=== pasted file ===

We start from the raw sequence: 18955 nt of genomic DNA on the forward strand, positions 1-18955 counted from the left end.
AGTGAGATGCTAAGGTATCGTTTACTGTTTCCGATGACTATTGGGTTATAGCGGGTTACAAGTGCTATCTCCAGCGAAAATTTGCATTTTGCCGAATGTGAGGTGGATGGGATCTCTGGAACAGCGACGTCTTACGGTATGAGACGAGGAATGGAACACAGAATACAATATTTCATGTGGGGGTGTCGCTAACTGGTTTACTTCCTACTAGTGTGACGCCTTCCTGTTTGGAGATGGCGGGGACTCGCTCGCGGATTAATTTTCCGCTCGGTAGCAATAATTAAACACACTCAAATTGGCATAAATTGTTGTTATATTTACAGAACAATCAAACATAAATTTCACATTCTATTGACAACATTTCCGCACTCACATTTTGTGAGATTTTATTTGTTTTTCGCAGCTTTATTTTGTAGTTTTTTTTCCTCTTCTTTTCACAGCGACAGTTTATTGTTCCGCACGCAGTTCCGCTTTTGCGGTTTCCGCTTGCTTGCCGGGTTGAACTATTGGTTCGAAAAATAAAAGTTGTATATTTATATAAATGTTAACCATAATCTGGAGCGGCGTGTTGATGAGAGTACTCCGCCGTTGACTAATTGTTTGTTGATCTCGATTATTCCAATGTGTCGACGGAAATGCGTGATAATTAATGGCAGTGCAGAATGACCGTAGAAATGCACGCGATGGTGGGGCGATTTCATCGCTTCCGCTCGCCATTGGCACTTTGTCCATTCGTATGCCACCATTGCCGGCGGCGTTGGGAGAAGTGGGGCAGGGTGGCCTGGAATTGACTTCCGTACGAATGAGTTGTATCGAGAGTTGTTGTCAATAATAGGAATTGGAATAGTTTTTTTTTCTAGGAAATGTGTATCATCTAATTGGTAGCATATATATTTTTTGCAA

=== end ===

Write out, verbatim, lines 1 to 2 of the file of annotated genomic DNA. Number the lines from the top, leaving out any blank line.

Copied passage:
We start from the raw sequence: 18955 nt of genomic DNA on the forward strand, positions 1-18955 counted from the left end.
AGTGAGATGCTAAGGTATCGTTTACTGTTTCCGATGACTATTGGGTTATAGCGGGTTACAAGTGCTATCTCCAGCGAAAATTTGCATTTTGCCGAATGTGAGGTGGATGGGATCTCTGGAACAGCGACGTCTTACGGTATGAGACGAGGAATGGAACACAGAATACAATATTTCATGTGGGGGTGTCGCTAACTGGTTTACTTCCTACTAGTGTGACGCCTTCCTGTTTGGAGATGGCGGGGACTCGCTCGCGGATTAATTTTCCGCTCGGTAGCAATAATTAAACACACTCAAATTGGCATAAATTGTTGTTATATTTACAGAACAATCAAACATAAATTTCACATTCTATTGACAACATTTCCGCACTCACATTTTGTGAGATTTTATTTGTTTTTCGCAGCTTTATTTTGTAGTTTTTTTTCCTCTTCTTTTCACAGCGACAGTTTATTGTTCCGCACGCAGTTCCGCTTTTGCGGTTTCCGCTTGCTTGCCGGGTTGAACTATTGGTTCGAAAAATAAAAGTTGTATATTTATATAAATGTTAACCATAATCTGGAGCGGCGTGTTGATGAGAGTACTCCGCCGTTGACTAATTGTTTGTTGATCTCGATTATTCCAATGTGTCGACGGAAATGCGTGATAATTAATGGCAGTGCAGAATGACCGTAGAAATGCACGCGATGGTGGGGCGATTTCATCGCTTCCGCTCGCCATTGGCACTTTGTCCATTCGTATGCCACCATTGCCGGCGGCGTTGGGAGAAGTGGGGCAGGGTGGCCTGGAATTGACTTCCGTACGAATGAGTTGTATCGAGAGTTGTTGTCAATAATAGGAATTGGAATAGTTTTTTTTTCTAGGAAATGTGTATCATCTAATTGGTAGCATATATATTTTTTGCAA